Popular culture can be blamed for this next myth: contacts fall out easily. Romantic comedies depict people with contacts falling out of their eyes all the time. We can put your worries at ease and let you know that it’s very rare for contacts to fall out. If they’ve been properly fit and you’re not rubbing your eye, there’s almost no instance where your contact would slip off of your cornea. Don’t count on your contact to fall out as a way for you to meet someone interesting. Sorry!

People also sometimes think that wearing contact lenses causes eye problems and worsens your prescription. While misuse and wearing your contacts for far longer than prescribed can cause issues, as long as you take care of your lenses and change them when instructed to do so, wearing contact lenses is totally safe and won’t worsen your prescription.

Another common concern is that the contact lens can get permanently stuck in your eye. Although they can stick if your eye is dry, it is impossible for a contact to get permanently stuck. Even if your eyes become excessively dry, you can moisten your eye and remove the contact lens. Don’t lose sleep worrying if your contacts will become a permanent part of your eye!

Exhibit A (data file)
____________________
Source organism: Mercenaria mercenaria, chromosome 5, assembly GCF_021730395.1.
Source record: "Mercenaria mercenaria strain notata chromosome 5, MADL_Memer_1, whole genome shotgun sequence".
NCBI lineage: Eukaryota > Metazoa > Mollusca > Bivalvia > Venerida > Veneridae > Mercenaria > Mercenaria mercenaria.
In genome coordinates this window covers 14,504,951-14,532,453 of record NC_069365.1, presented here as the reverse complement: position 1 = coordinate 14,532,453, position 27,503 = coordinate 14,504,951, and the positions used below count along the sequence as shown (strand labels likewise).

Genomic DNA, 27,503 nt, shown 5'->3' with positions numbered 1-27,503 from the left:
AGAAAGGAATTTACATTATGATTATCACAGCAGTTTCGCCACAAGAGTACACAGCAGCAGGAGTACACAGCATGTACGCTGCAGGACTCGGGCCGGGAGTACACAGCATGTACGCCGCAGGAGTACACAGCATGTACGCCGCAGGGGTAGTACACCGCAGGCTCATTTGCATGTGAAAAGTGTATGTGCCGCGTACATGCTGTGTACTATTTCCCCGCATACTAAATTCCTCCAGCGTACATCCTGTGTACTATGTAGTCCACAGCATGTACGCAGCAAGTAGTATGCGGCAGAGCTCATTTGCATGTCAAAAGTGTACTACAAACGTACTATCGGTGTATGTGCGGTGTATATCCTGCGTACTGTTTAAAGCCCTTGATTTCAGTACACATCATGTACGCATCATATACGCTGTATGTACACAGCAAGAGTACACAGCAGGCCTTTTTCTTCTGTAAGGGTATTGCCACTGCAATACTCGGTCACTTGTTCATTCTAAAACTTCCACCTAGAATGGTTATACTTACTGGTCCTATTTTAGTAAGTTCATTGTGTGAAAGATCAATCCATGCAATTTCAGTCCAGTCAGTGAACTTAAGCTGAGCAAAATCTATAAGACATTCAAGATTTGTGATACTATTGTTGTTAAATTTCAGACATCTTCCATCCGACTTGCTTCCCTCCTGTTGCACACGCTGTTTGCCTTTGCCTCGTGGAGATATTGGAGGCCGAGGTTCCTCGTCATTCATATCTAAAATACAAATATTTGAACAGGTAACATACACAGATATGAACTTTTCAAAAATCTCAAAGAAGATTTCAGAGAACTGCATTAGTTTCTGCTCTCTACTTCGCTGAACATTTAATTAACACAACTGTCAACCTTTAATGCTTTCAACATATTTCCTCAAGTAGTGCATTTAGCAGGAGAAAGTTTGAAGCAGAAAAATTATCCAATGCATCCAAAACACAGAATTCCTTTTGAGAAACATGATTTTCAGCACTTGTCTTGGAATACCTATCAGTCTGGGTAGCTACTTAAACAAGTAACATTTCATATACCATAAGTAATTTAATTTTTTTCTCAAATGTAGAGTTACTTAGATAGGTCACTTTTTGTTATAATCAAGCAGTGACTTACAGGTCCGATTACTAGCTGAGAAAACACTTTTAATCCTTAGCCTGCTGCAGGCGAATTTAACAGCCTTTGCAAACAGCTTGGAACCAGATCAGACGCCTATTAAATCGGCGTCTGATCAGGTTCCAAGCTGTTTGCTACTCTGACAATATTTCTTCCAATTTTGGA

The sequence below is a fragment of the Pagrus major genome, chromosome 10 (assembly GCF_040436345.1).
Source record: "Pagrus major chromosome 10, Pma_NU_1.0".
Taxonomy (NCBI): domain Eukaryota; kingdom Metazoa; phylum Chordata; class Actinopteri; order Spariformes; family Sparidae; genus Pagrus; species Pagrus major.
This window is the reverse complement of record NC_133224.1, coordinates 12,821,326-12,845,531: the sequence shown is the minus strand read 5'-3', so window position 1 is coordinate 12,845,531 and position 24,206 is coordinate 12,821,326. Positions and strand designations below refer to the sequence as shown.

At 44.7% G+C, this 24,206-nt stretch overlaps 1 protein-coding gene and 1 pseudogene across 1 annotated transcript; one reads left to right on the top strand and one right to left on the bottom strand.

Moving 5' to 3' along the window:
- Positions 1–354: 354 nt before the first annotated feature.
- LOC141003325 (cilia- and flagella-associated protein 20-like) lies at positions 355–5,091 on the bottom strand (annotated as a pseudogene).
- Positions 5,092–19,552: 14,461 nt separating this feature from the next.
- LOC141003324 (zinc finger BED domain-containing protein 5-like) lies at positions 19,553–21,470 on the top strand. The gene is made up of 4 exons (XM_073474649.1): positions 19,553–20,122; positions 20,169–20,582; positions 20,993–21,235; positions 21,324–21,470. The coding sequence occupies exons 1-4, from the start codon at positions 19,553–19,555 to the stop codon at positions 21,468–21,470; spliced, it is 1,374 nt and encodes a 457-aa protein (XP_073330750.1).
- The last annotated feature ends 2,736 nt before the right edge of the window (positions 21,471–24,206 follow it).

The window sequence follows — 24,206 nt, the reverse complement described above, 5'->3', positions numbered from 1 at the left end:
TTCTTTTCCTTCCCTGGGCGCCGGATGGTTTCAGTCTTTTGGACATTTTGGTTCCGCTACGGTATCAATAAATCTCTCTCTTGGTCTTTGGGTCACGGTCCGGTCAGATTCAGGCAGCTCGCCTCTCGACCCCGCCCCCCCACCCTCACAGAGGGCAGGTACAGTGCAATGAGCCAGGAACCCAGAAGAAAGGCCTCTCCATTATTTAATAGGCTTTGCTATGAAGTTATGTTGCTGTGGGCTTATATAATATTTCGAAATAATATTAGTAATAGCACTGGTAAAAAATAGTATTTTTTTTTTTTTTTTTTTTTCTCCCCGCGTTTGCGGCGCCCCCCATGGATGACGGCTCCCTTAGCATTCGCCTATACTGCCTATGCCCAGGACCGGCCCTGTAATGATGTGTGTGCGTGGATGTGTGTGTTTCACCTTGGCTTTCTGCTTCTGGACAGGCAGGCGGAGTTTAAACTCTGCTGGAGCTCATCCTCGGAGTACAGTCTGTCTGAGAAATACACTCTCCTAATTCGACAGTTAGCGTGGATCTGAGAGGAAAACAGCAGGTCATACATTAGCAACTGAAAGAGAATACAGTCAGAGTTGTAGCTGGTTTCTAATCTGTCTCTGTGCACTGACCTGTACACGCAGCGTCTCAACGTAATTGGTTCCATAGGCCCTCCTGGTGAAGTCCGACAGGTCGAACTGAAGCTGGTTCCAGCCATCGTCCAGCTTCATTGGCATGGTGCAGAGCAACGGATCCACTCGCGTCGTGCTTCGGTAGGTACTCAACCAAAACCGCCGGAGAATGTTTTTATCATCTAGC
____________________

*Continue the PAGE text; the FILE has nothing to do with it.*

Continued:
Finally, people with difficult prescriptions sometimes believe that they can’t wear contact lenses. While it is true that some people are unable to wear them, some unusual and extreme prescriptions can comfortably wear contact lenses. Due to advances in lens technology, there are many different types of contact lenses for a wide variety of eyes and people. Just ask your eye care professional if you have questions or are interested in getting contact lenses.